There’s only one way to deal with intimidation and violent rhetoric

“We don’t threaten, Premier Notley’s government doesn’t. We just do.”- Shannon Phillips, Alberta Environment Minister

“Canada can and will do what it takes to exert its authority to have the pipeline built.” – Jim Carr, Energy and Natural Resources Minister

Ministers in a provincial NDP government. Liberal members from the ‘Sunny Ways cabinet.’ Conservative media personalities.

These are some of the people fuelling an alarming escalation in Canada’s political debate, with intimidating rhetoric aimed at First Nations and British Columbians who oppose Kinder Morgan’s expansion project.

When pressed on the violent nature of his comments Brett Wilson (formerly of CBC’s Dragon’s Den) doubled down: “I didn’t say kill the protesters. I said hang the morons. A subset of protesters.” He also referred to drowning environmental campaigners: “Cement boots work…”

These messages from political and business leaders, amplified by the media, give cover for a whole horde of online commenters to hurl abuse our way.

Twitter follower Dave Gillis who hails from Grand Prairie chimed in, “Don’t worry about killing the protesters just run the ones over that get in the way of the progress of the pipeline. Jail all the eco-terrorists that take money from foreign entities.”

British Columbians, who up to now have been intimidated and insulted, are now facing open threats. It’s ugly and it’s dark, and it asks of us to choose: do we shine some light on this and figure out how to respond? Or do we pretend it’s not happening?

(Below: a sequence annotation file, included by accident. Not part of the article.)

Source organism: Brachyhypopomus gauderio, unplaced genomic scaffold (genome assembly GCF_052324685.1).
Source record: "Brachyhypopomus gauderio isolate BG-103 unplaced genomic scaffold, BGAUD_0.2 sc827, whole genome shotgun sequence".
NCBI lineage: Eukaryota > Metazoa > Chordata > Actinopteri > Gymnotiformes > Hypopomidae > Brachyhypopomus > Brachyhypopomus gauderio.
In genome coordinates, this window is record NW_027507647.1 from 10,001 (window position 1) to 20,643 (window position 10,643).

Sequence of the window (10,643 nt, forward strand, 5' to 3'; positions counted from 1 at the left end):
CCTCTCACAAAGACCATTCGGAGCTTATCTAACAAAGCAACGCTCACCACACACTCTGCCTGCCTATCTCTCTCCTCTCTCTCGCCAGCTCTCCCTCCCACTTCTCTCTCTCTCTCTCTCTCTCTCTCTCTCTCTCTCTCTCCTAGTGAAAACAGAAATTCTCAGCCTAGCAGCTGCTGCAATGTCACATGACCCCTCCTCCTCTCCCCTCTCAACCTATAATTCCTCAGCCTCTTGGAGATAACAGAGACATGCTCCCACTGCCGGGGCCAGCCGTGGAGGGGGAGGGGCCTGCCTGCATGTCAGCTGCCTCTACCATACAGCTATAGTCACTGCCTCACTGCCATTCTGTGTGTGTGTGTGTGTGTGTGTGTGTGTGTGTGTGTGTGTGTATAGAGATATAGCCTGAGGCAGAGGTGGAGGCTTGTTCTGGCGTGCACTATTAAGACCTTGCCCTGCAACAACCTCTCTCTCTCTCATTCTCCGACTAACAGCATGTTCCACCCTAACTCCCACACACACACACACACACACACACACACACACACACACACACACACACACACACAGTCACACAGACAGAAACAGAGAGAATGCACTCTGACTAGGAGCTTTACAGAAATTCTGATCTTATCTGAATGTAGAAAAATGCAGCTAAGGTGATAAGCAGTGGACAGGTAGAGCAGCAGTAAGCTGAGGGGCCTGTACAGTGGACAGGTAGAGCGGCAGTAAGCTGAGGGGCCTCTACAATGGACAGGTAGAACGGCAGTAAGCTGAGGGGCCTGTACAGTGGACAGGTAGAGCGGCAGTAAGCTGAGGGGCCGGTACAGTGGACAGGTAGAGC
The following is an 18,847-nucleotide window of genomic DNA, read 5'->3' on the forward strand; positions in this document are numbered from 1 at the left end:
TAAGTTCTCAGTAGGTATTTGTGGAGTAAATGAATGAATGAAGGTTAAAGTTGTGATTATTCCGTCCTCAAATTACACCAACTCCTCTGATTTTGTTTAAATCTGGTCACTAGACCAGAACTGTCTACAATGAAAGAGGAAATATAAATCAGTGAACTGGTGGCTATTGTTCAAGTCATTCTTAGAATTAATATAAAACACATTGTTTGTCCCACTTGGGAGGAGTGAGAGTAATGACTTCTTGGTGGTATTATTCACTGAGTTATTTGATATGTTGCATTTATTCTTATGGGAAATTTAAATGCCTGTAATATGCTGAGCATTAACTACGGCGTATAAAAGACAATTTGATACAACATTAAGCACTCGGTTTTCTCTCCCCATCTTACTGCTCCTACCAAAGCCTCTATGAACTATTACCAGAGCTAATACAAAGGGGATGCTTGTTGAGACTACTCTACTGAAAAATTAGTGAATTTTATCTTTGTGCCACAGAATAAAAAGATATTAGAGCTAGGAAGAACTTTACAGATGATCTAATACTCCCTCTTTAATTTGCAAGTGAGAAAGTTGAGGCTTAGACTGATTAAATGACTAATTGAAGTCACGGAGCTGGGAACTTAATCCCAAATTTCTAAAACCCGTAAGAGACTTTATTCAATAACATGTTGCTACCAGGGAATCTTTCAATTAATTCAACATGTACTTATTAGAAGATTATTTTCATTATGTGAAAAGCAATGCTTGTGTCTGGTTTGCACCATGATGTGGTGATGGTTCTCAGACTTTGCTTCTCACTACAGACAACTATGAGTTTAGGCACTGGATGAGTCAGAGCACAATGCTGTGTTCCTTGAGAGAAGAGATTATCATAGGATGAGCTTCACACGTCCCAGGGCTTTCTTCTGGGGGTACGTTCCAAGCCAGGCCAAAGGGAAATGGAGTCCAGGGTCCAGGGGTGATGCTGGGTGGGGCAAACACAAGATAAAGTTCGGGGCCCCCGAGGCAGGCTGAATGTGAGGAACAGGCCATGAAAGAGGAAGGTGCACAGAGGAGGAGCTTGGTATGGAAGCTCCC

I choose sunlight.

It should come as a shock to Canadians that people in positions of power and authority like Phillips, Carr and Wilson seem perfectly comfortable borrowing from the playbook of authoritarian strongmen. Their us-versus-them rhetoric dehumanizes the real people standing up to this project, trying to cast us as un-Canadian, illegitimate, even deserving of harm.

Those themes are readily embraced by people who feel their economic security slipping and want an outside scapegoat they can blame. Albertans aren’t just competing with temporary foreign workers: now the big oil companies are cutting staff and testing autonomous self-driving haul trucks.

Those same companies lobbied for royalty rollbacks that shortchange the treasury, while successive Alberta governments failed to diversify the economy or even add value to most of the raw crude shipped out of the province. Meanwhile they’ve spent down the province’s rainy day fund. Alberta is painfully unprepared for a future without high oil prices.

People want an outlet for their anxiety, and politicians are giving it to them: blame British Columbians.

Premier Notley was asked what would happen if a judge agreed with British Columbia that it has the right to restrict diluted bitumen shipments to the West Coast. She replied: “B.C. would trigger an internal Canadian trade war that would make what’s going on with the United States today look like a tea party.”

If you are starting to worry about the consequences of this overheated rhetoric, perhaps even for your personal safety, I hear you. Bullies succeed when people back down. Now is the time to stand up and show the country the strength of our movement in B.C.

If you need some inspiration and courage to battle through the negativity directed our way I know some people from whom you might draw it. They are our neighbours. The ones who have been here all along, weathering far worse. People who despite being shelled from gunboats, driven off their land, persecuted for generations by police and politicians and priests, still don’t hesitate to stand up to the state.

We could lie down and become the doormat the oil industry wipes it’s polished shoes on as it strides up to the bank. Or with a deliberate and powerful breath find the space, in our heads and in our hearts — where the true nature of what it means to be a British Columbian lives — and call it up. To resist as one.